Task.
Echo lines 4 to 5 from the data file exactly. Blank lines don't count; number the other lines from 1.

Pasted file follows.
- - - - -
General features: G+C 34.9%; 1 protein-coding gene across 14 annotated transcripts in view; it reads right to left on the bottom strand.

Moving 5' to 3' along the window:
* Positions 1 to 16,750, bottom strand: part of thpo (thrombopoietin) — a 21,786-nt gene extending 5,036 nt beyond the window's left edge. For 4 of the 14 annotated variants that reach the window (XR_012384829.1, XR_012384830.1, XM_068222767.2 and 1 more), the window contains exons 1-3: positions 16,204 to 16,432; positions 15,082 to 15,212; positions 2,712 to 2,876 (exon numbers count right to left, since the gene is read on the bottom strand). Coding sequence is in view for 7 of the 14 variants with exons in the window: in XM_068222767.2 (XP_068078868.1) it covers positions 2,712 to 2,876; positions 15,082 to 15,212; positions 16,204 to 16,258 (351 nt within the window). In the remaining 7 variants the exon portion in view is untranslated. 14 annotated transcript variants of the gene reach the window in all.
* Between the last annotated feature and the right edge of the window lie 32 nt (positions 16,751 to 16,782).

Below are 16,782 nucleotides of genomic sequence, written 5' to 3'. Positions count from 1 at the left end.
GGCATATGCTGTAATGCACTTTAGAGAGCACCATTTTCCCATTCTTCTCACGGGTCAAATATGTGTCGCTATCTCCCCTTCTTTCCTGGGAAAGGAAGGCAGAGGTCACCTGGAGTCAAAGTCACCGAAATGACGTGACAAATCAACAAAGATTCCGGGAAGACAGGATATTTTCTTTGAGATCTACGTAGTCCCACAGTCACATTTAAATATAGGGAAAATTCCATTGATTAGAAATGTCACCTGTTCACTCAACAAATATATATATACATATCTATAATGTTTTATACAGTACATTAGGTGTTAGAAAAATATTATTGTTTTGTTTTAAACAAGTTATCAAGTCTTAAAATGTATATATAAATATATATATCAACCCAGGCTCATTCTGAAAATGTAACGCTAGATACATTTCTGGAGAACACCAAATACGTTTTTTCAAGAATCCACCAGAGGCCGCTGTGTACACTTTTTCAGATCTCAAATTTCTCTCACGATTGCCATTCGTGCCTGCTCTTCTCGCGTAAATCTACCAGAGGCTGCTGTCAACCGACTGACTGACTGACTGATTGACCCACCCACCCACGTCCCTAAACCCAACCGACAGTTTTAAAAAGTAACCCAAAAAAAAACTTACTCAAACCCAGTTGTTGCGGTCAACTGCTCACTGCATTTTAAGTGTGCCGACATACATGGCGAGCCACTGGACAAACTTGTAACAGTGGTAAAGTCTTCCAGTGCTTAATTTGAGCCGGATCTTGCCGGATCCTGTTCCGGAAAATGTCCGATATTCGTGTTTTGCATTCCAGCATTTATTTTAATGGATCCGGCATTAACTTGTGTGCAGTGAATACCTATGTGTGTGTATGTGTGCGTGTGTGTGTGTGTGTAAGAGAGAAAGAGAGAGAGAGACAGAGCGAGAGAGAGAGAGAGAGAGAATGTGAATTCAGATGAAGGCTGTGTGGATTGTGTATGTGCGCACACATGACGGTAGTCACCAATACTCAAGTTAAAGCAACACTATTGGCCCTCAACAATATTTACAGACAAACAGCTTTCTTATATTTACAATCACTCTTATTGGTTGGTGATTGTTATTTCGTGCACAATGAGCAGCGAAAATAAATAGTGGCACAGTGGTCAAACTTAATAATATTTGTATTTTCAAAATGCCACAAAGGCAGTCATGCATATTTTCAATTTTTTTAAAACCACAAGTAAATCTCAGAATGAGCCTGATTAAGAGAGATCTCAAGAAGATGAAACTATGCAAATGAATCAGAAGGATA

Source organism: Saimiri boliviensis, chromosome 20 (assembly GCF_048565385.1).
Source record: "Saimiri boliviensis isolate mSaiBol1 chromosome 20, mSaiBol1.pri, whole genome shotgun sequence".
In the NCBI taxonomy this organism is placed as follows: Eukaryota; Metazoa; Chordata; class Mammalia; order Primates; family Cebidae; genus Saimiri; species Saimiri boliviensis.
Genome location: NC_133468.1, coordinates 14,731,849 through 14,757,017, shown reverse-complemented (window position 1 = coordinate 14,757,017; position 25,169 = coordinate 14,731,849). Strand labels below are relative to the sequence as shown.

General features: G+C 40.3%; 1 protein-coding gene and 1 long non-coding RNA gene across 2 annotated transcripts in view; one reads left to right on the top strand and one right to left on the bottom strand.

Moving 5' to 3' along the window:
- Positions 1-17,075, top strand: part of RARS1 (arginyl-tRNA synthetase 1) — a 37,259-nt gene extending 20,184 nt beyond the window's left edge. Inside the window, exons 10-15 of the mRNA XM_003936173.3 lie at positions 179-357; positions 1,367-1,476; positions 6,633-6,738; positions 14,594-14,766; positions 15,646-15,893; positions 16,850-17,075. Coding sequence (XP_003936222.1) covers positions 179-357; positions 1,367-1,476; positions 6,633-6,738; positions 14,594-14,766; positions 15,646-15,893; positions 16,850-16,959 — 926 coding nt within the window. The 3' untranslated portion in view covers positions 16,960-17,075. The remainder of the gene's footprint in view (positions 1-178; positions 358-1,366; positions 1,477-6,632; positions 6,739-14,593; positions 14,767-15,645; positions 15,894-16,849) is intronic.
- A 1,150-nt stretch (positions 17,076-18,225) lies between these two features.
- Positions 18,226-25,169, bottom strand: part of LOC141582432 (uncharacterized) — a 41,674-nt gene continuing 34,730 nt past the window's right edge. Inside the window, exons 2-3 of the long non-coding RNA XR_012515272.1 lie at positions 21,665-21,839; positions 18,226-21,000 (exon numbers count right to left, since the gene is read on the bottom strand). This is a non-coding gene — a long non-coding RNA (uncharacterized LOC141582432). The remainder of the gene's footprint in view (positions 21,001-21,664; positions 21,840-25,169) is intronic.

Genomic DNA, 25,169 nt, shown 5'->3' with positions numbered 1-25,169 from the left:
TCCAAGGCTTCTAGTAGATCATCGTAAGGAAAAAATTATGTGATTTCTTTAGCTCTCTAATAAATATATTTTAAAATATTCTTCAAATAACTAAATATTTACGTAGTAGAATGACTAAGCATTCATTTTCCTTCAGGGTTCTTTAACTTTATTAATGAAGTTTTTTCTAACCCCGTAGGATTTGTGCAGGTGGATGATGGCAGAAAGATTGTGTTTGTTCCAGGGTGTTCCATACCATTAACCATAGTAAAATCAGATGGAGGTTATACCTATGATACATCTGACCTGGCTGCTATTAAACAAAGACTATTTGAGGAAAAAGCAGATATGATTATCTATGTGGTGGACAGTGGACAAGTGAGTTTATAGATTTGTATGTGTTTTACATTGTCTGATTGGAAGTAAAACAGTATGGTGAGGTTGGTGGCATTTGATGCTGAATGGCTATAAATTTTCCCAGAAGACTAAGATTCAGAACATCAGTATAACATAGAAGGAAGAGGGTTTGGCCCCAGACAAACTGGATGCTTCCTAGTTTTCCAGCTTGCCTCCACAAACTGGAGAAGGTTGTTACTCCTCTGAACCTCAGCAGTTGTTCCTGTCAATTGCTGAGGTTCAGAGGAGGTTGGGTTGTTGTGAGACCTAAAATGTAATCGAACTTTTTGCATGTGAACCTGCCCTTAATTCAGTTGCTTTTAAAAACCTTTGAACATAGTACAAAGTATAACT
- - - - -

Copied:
* Between the last annotated feature and the right edge of the window lie 32 nt (positions 16,751 to 16,782).

Below are 16,782 nucleotides of genomic sequence, written 5' to 3'. Positions count from 1 at the left end.